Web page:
SOURCE:  J. V. Hinshaw, LC/GC North America 11-2016, P. 41
Gas Cylinder Safety, Part II:  Set up and Use
What I like about Hinshaw is that he does a fishbone diagram
to assess a wide variety is issues that could come up in
working with a common analytical tool.
1 comment
After Action Review. Job Search and Interview Process
Filed under: Recent Posts, Interviewing, Position Searching, Mentoring, Mature professionals, Post-docs, Observ. Trends, Alternate Career Paths
Posted by: site admin @ 7:28 am

Recently a colleague reported his experiences he observed
during his job search.  It points out the importance of networking
[2] , doing After Action Reviews, knowing that you can build your
career by taking related positions, where you learn and practice
applicable skills productively.  After all, a career is a process of
growth combined with continuous learning.

   applied online and got a personal contact of mine to forward my resume 
to the hiring team…he felt comfortable to refer me.
   it was too late, they had already considered a candidate. 
   This year they contacted me.   So as you have so many times emphasized,
networking is key to getting one’s resume noticed.

Career is a Process:  
A senior level manager:
-  Asked about my industry experience and was probing about my interests,
strengths and ability to work in a team. We really clicked in the interview.
It was a pleasant conversation about various aspects of manufacturing, QA,
 QC , work ethics, and honesty. he was very pleased that I was familiar with
Quality Management System. I felt we were already colleagues in the interview.
Among questions asked:
-  what I do not like, and what I like.
-  given a situation what do I prefer: perfect and late, good and on time, or quick
and early…something like that.  I elaborated on each as it all depends according
to me. For example, I recall saying it depends on how critical it is. In a situation
where you are looking at an API, it is critical to be within the acceptance
criteria/specifications, better be late but safe.  But for a report, as long as all
the important information are there, I won’t delay it for perfection. I recall also
talking about how in a team, different people have their own preferences - in
terms of how to present a table. I personally don’t like to delay output for these 
things (as long as it is not wrong). 
Another Interviewer/non-technical manager:
-  were able to relate a little as I had previous experience in the finance
department when i was in accounting.
-  ended up in a conversation about the market, competitive advantage, pains
of month/year/quarter ends.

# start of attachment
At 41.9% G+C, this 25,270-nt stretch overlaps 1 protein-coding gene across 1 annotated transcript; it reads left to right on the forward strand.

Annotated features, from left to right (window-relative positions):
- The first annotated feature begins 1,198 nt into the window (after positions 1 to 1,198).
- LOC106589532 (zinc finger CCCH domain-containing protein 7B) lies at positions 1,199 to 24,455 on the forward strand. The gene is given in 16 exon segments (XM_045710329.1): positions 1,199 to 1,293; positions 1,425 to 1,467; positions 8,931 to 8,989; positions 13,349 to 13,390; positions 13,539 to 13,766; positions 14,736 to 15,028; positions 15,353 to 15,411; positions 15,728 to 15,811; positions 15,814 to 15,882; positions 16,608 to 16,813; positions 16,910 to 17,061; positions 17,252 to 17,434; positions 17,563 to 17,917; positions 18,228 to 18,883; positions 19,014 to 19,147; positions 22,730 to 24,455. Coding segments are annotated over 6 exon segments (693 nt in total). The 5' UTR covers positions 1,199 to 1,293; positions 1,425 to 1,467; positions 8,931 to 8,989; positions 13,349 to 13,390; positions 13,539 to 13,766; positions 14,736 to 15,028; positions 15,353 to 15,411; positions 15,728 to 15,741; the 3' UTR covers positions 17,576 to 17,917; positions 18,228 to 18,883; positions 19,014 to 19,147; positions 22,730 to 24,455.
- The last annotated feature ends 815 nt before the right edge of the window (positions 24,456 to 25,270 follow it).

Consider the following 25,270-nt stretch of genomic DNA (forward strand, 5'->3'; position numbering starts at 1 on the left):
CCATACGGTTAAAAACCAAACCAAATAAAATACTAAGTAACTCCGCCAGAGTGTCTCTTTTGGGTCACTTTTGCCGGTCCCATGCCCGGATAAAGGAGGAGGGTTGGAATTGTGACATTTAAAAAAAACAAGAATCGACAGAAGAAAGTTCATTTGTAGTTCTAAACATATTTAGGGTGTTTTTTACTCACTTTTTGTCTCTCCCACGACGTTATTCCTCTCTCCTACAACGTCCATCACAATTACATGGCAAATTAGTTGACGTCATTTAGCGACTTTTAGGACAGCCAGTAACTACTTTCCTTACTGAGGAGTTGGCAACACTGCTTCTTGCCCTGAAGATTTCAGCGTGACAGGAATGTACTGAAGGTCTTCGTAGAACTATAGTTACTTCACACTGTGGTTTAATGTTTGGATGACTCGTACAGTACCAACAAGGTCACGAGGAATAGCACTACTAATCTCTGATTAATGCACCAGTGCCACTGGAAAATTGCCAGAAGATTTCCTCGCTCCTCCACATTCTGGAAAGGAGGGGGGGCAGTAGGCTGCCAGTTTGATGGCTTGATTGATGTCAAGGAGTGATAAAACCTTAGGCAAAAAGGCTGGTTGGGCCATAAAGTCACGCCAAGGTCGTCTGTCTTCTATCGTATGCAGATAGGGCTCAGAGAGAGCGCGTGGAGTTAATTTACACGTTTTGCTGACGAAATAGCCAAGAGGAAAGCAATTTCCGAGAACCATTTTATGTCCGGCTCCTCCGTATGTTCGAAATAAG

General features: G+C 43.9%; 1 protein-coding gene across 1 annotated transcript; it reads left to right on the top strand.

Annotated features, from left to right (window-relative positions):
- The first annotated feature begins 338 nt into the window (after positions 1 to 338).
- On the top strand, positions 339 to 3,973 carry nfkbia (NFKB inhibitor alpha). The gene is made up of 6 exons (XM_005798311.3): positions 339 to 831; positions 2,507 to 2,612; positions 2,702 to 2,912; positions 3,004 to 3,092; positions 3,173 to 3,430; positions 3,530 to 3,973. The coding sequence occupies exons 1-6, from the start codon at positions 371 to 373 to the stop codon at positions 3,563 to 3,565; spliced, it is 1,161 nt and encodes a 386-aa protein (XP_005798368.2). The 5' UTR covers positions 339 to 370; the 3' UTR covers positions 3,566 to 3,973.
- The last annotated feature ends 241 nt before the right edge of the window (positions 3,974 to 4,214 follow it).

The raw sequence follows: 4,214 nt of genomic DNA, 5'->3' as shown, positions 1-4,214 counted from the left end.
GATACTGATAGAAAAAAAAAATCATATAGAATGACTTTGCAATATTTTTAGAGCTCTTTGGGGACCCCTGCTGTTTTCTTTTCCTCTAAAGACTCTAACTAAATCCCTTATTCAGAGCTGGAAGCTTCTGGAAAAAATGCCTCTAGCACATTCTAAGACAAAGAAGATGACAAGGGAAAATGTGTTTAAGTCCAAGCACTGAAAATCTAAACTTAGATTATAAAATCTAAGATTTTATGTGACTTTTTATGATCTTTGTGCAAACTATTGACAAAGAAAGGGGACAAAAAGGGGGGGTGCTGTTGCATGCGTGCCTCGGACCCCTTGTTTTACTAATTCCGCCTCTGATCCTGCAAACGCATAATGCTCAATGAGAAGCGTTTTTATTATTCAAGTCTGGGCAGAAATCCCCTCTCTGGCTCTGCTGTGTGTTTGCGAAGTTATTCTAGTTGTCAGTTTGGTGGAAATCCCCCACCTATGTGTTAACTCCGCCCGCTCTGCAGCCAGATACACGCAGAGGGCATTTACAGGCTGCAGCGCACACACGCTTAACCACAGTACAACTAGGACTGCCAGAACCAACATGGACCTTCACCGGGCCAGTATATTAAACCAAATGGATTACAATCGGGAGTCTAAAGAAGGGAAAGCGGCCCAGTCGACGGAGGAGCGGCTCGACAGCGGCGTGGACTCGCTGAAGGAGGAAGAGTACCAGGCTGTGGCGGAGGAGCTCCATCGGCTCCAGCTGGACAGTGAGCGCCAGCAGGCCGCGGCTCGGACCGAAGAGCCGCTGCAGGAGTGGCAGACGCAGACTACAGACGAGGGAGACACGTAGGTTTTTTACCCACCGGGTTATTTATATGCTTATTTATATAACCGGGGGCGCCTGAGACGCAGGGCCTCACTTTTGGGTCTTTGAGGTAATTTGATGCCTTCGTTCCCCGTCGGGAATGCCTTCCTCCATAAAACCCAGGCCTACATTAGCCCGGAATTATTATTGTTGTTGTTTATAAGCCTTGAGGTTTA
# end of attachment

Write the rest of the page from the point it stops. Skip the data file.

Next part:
-  Talked about SAP and Oracle.
-  He actually appreciated that I knew about science and financial side of the
After Action Review:
-   if I run into a situation like that again, I should transition my mindset into a
“sales pitch”- meaning, I should do the best I can to use facts from my
experience to support each criteria they are looking for.
 asked to visit the lab and areas of interests. I found it odd they did not propose.
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Resumes for Technical Roles.What can be done to improve chances to get interviews.
Filed under: Position Searching, Public Relations docs, Mentoring
Posted by: site admin @ 10:42 am

Recently I have received requests to review resumes and cover
letters for people who have completed several post docs and
wonder what can they do to attract interview attention.

First it was important to realize that they do not see the
changing role of push-pull marketing using on line profiles.  
Since online profiles can contain much more information than
resumes and can be accessed in a multiplexed mode, quite often
this is a leading recruiting step.  Push marketing is typified by
sending your resume to a recruiter or uploading to a website.  
Pull marketing occurs when recruiters review profiles on line.
The online profile needs to be very good and show
communication savvy, while being consistent with your resume.
Second.  When I examine the profile/ resume/ cover letter package
I  ask for the job description.  The exact title [cover letter], job code
[cover letter], 
and keywords [cover letter, resume, online
profile-Linkedin] need 
to be listed in the documents.  It is critical
since screening is often done by ATS applicant tracking systems.
One colleague was an ORISE Fellow at FDA and did not mention
knowing about FDA regulations, how 
FDA reviews applications
and industry specific qualifications in the highlights section.
Third.  While the ATS examines the full document, human reviewers
will want to see information that is easy to read, error-free and
to the position.  Please:
  - avoid long paragraphs of information in cover letter or resume
  - use gmail, not yahoo, aol or education-based email address
  - insert your experience section before education, after you
reach five or more years beyond your last degree.
While it might be very true, statements like the following are
not taken seriously:  
‘I believe I am a
quick learner as demonstrated previously where
worked in various fields (materials, analytical and clinical)
and published
. I hope my skills and background are a
for to satisfy the requirements for the … position. I thank you for
your time and enthusiastically look
forward to hearing from you
soon. ‘ [note too many ‘I’s’– whole letter had >16]
for we know other interpersonal, cultural, and nonverbal 
factors can dominate.  [Technical skills alone are not enough.]
While the ACS offers good general suggestions about 
writing documents, specific situations require outside-the-
box thinking.
-  when there is little evidence for scientific accomplishments
via patents and papers, consider creating a List of Projects
addenda that might mention project work on proprietary
material ethically and legally.
-   when seeking positions of some authority and responsibility,
providing information in the affiliations or highlights section
or in the cover letter or in the Linkedin profile where you
point out project and team leadership and responsibility 
revealing emotional intelligence